Since 2007, America Saves Week has been an annual celebration as well as a call to action for everyday Americans to commit to saving successfully. Compass is pleased to provide financial resources to our members by encouraging individuals to do a financial check-in that allows them to get a clear view of their finances, set savings goals, and create a plan to achieve them.
There’s no better time than the present. Start by having a portion of your paycheck automatically transferred into a savings account. If you don’t already have direct deposit, it’s easy to get that started. You will provide your employer with your account number and our routing number – 321172219. If you aren’t sure what account number to use, call us at 707-443-8662.
If you already have direct deposit set up to your Compass checking account, you can set up a transfer to your savings account in online or mobile banking (see instructions below). This will allow you to make changes instantly, at any time.
If you don’t have Online Banking, it’s easy – click here to enroll.
SET UP A TRANSFER IN ONLINE BANKING:
How often have you heard that saving for life’s unexpected events is very important and a necessary part of being financially prepared? Most likely A LOT!
For those of us who struggle with saving for the unexpected, our confidence might be shaken because we haven’t met this standard. Instead of focusing on what you haven’t accomplished, here are a few strategies to consider that may help you build your financial confidence and begin or continue on your path to saving for the unexpected.
Click here to open your Secondary (Opportunity) Savings Account.
What do homes, education, and retirement all have in common? They are major life milestones that require advanced planning and saving large amounts of money. The good news is that there are ways to plan and save for these major milestones:
With all these goals, while the sooner you can start saving for them the less you will have to save each month, recognize that your situation will determine when you are able to start saving.
To learn more about Individual Retirement Accounts (IRA), click here.
Making the decision to pay down debt can be mixed with emotion. You feel good about choosing to take concrete steps to pay off balances. On the other hand, you feel less positive about the amount of money you are directing into a savings account.
As you pay off your debt you are freeing up money, allowing you to direct those funds toward saving for something else that’s important to you – perhaps an opportunity fund, a vacation, a home purchase, or retirement.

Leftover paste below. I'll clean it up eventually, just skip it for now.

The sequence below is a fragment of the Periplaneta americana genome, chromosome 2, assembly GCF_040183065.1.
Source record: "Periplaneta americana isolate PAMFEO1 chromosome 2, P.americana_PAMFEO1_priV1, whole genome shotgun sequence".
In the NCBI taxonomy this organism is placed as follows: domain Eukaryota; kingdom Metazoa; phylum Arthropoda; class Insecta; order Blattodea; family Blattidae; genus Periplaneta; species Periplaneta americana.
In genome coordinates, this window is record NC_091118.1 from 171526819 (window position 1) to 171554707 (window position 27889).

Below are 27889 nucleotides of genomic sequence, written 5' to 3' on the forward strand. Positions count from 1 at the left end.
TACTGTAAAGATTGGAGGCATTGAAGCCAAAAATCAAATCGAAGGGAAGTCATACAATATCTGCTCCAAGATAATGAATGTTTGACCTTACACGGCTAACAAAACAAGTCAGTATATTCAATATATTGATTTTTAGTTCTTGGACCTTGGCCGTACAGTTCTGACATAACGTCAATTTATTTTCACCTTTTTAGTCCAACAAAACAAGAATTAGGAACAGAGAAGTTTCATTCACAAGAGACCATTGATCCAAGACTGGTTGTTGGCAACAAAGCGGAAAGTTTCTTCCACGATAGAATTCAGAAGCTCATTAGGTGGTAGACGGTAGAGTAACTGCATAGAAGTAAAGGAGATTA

Credit is a tool. When used wisely and with purpose, credit can help you achieve your financial goals and build financial confidence. Having a clear view on when and for what purpose you use credit is the foundation for a positive relationship.
Sometimes we’re told that there are good types of debt (home mortgage) and bad debt (credit cards). This type of categorization is based only on the financial aspect and not the personal situation you are dealing with. It may feel better to ask yourself if the type of debt you are taking on is a good decision for you or not.
Making purposeful choices about credit, something that you plan for financially and mentally, can help you build more financial confidence.
Saving – do you view it as an ongoing journey or do you consider saving as someplace you arrive at? We consider saving a habit, not a destination that can be formed at any age.
Research tells us that children’s money habits are often formed by age seven so starting early to teach them about saving can have a huge impact. Many parents are accustomed to hearing frequent requests from their children about a toy, game, or piece of clothing that they “just have to have.” Sound familiar? Using these wants is a great way to help children learn to save.
You can also give children the opportunity to make some decisions about their money. Empowering children from a young age to make choices about the money they earn or receive as gifts is a great way to build that confidence.
For young adults, as they begin to earn a regular and potentially higher income, a strong foundation begins with a basic understanding of the difference between needs and wants. The system of automatic saving can set young adults on the path to a lifelong saving habit.
To open a secondary savings account, click here.
To establish a new savings account and/or checking account, click here.